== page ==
With the United States looking set to step back from the international arena, China will likely take on an larger role to preserve the global economic system of which it has been a major beneficiary.
Over the last few years international media, diplomats and strategic experts across the world have much debated the possibility of the Cold War returning. The post-Cold War international system demonstrates that the United States holds the title of sole superpower, with Russia continually attempting to resurrect her former glory.
Authors: Urmila Rao* and Manish Vaid
One of the prime outcomes of the BRICS Summit 2016, (October 15-16, Goa, India) was setting up of three working groups by the Indian government; on counter-terrorism, cyber security and energy security. BRICS 2013 saw the issues of cyber security and terrorism discussed in the wake of US snooping revelations and terror-related violence in China. Summit 2013 saw the narrative revolve around countering cyber prying and terrorism through information sharing and following of best practices among Brazil, Russia, India, China and South Africa (BRICS)., BRICS 2016 built up on that sentiment.
Despite conflicts and instability in parts, Africa’s fast growth and development, at least during the past decade, has attracted external countries mainly from Asian region, European Union (EU) and the United States. In this special interview, David Shinn, an Adjunct Professor in the Elliott School of International Affairs, a former U.S. Ambassador to Ethiopia and Burkina Faso, and previously served as a Director of the Office of East African Affairs in Washington, explains some ways to engage Africa.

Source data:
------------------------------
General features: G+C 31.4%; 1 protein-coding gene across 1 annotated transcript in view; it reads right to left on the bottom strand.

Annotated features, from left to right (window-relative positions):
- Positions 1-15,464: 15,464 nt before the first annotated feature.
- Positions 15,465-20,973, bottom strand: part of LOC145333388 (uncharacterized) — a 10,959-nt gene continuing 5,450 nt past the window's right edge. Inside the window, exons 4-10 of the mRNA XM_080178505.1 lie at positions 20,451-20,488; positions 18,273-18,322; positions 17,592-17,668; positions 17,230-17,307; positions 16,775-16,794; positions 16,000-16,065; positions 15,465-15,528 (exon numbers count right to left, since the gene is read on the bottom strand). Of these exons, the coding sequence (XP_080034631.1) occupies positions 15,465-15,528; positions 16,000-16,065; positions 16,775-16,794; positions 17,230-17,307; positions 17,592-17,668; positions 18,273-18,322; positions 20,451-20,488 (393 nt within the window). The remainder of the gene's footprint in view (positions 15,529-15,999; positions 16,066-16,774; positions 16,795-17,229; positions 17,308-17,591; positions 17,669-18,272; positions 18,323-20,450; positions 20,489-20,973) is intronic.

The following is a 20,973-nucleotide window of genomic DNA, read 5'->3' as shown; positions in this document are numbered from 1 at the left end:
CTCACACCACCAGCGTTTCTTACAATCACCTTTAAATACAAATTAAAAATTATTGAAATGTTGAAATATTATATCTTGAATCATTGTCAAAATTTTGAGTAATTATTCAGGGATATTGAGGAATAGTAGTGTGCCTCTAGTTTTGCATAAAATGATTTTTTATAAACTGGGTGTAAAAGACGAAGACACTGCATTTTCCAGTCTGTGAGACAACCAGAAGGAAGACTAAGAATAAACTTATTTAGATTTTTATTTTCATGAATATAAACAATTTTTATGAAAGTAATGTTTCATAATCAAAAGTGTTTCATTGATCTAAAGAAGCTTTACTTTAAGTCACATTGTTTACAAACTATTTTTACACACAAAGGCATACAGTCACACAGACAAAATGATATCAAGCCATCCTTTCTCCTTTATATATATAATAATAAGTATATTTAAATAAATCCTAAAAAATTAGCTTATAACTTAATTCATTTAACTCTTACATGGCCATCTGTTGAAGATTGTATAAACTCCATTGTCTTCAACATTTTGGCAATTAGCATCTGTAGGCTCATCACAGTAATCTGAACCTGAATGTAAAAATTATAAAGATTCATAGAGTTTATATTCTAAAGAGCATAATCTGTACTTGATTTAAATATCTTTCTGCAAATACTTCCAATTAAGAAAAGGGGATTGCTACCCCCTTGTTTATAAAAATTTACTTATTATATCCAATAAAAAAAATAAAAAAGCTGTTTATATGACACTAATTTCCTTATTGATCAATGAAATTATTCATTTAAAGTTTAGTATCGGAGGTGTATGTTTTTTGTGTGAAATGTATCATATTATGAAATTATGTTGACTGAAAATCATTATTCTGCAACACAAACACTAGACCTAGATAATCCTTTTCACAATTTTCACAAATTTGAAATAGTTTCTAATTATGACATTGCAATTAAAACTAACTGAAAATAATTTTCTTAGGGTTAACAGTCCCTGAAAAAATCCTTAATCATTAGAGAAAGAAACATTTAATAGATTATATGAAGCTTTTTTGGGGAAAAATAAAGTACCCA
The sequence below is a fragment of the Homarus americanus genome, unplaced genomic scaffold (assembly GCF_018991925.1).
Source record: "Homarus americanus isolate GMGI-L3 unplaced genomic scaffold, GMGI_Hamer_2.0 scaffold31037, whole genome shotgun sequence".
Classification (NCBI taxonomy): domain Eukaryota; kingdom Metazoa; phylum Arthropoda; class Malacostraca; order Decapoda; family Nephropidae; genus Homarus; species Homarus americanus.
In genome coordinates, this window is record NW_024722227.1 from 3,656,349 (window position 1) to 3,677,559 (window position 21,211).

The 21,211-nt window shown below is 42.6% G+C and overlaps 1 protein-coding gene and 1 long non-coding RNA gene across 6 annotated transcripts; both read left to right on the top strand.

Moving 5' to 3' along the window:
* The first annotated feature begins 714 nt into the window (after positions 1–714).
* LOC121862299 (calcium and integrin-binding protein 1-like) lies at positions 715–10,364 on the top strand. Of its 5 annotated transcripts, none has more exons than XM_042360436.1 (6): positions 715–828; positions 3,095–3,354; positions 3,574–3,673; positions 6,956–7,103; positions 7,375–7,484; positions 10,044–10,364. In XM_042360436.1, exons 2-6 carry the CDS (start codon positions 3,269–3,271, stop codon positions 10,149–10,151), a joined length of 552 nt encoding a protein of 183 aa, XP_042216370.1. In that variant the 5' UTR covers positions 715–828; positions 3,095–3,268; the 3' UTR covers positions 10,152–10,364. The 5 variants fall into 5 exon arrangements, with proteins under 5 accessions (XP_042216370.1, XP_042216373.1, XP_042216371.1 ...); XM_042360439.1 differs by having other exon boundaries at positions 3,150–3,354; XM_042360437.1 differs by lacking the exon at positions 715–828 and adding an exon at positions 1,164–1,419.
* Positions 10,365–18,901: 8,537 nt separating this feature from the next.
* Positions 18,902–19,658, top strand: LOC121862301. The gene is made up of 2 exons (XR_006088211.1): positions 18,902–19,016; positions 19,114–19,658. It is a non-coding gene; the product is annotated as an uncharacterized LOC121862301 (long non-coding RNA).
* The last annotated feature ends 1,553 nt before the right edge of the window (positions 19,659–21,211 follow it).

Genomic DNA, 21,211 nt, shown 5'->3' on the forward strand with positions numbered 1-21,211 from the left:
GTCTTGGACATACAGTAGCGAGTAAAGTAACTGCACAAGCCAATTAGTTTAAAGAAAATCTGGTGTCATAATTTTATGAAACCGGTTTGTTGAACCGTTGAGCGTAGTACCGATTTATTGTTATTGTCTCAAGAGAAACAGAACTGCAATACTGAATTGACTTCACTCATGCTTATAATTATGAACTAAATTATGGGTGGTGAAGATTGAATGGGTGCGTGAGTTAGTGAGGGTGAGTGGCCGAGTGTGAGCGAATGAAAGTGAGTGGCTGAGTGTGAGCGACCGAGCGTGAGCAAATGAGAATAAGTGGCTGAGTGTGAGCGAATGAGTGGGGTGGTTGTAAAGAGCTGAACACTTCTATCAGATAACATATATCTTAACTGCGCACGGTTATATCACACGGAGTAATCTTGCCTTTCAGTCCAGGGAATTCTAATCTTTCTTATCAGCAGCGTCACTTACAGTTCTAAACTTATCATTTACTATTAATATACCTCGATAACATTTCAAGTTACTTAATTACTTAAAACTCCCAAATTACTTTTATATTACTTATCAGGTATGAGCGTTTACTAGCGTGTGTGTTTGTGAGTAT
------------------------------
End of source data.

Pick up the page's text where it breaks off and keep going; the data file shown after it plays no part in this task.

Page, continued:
It seems that with every single day, both the Mainstream and Alternative Media are reporting more and more innocent men, women, children, and little babies being blown to bits by bombs and artillery, or drowning somewhere off the coast in some remote ocean off of North Africa or Southern Europe on their way to flee from the bombed out desperation and horror of NATO’s carpet bombing of Libya, or from Western Intelligence and Saudi Arabia/ Turkey/ Israel’s proxy group ISIS, and their collective attacks on Yemen, Syria, Iraq, and the Kurds.
A lack of focus and lack of interest are hindering what could be a beneficial economic and political relationship between Russia and the African continent. Russia today does not have a concrete policy agenda for Africa, and offers much less to the continent now than it did during the Soviet era, at least according to Irina Filatova, professor emeritus at the University of KwaZulu-Natal in South Africa and a professor at the National Research University at the Higher School of Economics in Moscow.